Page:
When I reached the plea at the end, tears streamed down my face and unto the faerie tales book below and wouldn’t stop. It was then I noticed that this was the book that ruined everything. I saved this old book from the fire over a decade ago, the very last moment I had seen my father until today. In that fire that destroyed our library, my father was reborn. All because of this stupid faerie tale…If only these cursed tears would be enough to soak through every page. Drown them just enough so no words can be read ever again. I shoved the book off the table, only to see my horrified father catch it before it hit the floor. I never asked for this. I never asked to be a part of this story. But the damage had already been done. I had lost my father that day.
After a long pause, I simply said, “I hope so, too, Dad.”* * * * *
I burst into the hospital wing, and its change from the dark metal halls to the white walls was almost blinding, especially considering the tears falling down my face. Cassie was resting in bed, fully awake.
“Trina!” Cassie cried with joy as we hugged. “You’re okay!”
“I promise I won’t go running off like that again and worrying you guys. I’m so sorry—”
“Hey, don’t apologize! You were just following a dream, that’s all. Don’t blame yourself. I knew the risks. It could’ve turned out a lot worse.”
“And thanks to you it didn’t. I owe you a million thanks for that. I wish I could do something about those powers. Maybe Tomaru could whip up some potion for you?”
“He said it was impossible, so did all the experts here. Looks like they’re gone for good.”
My tongue couldn’t even find the words. I just couldn’t believe it. There had to be another way. If I could just learn more about magic…
“Yeah, it’s kind of a bummer, but look on the bright side: I will still be the lame and great, good old me. Honestly, I think returning to a normal life would be quite nice. Maybe adventuring and all this magic just isn’t my thing. It’s fun for a while, until pirates ruin your day. And let’s face it: in the long run, it’s not going to earn you a paycheck. Sorry I won’t be joining you as a member of the Keys.”
“I understand.” Cassie sure grew while I was gone. Wow.
“Ha, who are you fooling, Trina? I know you don’t! Adventuring is your life and turns out you’re really good at magic. Plus, you and Tomaru can train here together.”
“Tomaru’s staying here?” I said. I almost felt shafted. I lent Tomaru a room in my house.
“Yeah. But regardless, this place is perfect for you. I’m sorry I won’t be hanging around to protect you anymore, but if anyone gives you trouble in class, if any other random pirates show up, or the homework’s defeating you, you know where to find me.”
“Aww thanks, Cassie.”
“I’m happy for you, for getting your father back and all,” she said. “Good luck. Don’t forget to visit and let me in on the juicy details though!”
“Of course,” I laughed. * * * * *
Everyone gathered in a long hallway lined up against the walls. Some friendly faces clapped as I walked by, others shook my hand. Tomaru gave me a high five. I met Frankie and my father and the rest of the senior members at the end of the hall.
“You’re sure now?” Aardo asked. “There will be enemies after you. Dangers, monsters, terrors you can’t begin to imagine. They will stop at nothing to eliminate everything you stand for, everything this key represents—life, prosperity, and the truth. You will wear it around your neck for as long as you live.”
He held out a silver key necklace. My father carefully placed it around my neck. At once, the key glowed yellow, and so did everyone else’s, illuminating the room in golden light.
I felt their warmth all around me.
“Welcome to the Glass Key, Trinandra Willicks.”* * * * *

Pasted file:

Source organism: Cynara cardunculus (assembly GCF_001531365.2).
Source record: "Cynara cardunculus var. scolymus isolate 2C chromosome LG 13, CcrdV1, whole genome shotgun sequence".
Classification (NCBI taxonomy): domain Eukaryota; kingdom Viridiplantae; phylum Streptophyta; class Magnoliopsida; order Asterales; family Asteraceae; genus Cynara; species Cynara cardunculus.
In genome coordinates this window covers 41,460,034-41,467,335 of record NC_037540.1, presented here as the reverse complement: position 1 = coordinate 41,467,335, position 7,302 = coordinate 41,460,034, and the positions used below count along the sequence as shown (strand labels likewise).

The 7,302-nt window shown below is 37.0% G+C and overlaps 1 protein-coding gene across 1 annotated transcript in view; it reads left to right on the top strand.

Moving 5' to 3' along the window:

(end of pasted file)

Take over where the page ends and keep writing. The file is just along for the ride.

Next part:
A red Tonu entered the throne room and bowed at the sight of the light faerie. Among a throne of gold stars, the faerie sat, legs crossed and preoccupied with an orb hovering beside her. The golden orb was spinning as her long nails tapped against it, its intricate lines and curves on its surface was a stunning beauty.
“Like it?” she asked. “It’s my newest addition.”
“It’s rather familiar,” he said, pulling his spectacles higher up his face.
“I thought you’d recognize it. Lord Darigan’s Orb, the one and only. Our little diversion has paid off big time. A roaring—or might I say, Rorren—success. Lured those Keys out of Meridell like lab rats and cheese!”
“Wonderful!” he clapped. “You have exquisite tastes, my Lady. Though I wonder, wouldn’t they notice if it was missing?”
“Oh, don’t worry about that. I replaced it with a convincing fake—it is gold, after all! That fat king won’t notice a thing. That fool, he never deserved such a treasure to begin with…”
Suddenly, a rush of footsteps echoed the throne room.
“Lady Brightstar, pardon me for interrupting such splendid news—we’ve captured one of them!” a Green Tonu said urgently.
The Tonu dumped a pirate Mynci at the foot of the throne, falling face first onto a spotless, yellow carpet. He was battered from head to toe and littered with dirt; his hair was a frizzed mess and his black and grey clothing was full of holes. The faerie cringed in disgust, and then unexpectedly, she leaned forward and smiled at him.
“So it’s you again, young Mynci. That was quite a show you put on there. I have to admit, I’m grateful you kept them occupied for so long. Where did you say you were from again?”
“Altador,” he wheezed.
“Then it’s a pity they wiped your powers. So much talent wasted.”
“Lucky for you, I’m in your debt. What’s the saying again? Ah yes, ‘An enemy of my enemy is a friend.’ I’ve conjured a surefire way to get our revenge on Rorren Willicks. And it just so happens I have an open position for an assistant.”
“I won’t be anyone’s servant,” he rasped.
“Oh but this is far more than a servant. You see, my magic could rival even the Queen’s, and sometimes, faerie magic can achieve miracles. I’m confident there’s a way to restore lost powers. In fact, I’m sure of it.”
She gestured to her orb. “All I need in exchange is your loyalty.”
“Then show me proof.”
“I’d be happy to, in the dungeons, that is.”
The faerie opened her palm and both Tonus, both twice his height, surrounded him.
“Alright,” he pledged grudgingly. “I’ll do it.”
“Wonderful,” she finished. “Bring him to the healing quarters. We start at dawn.”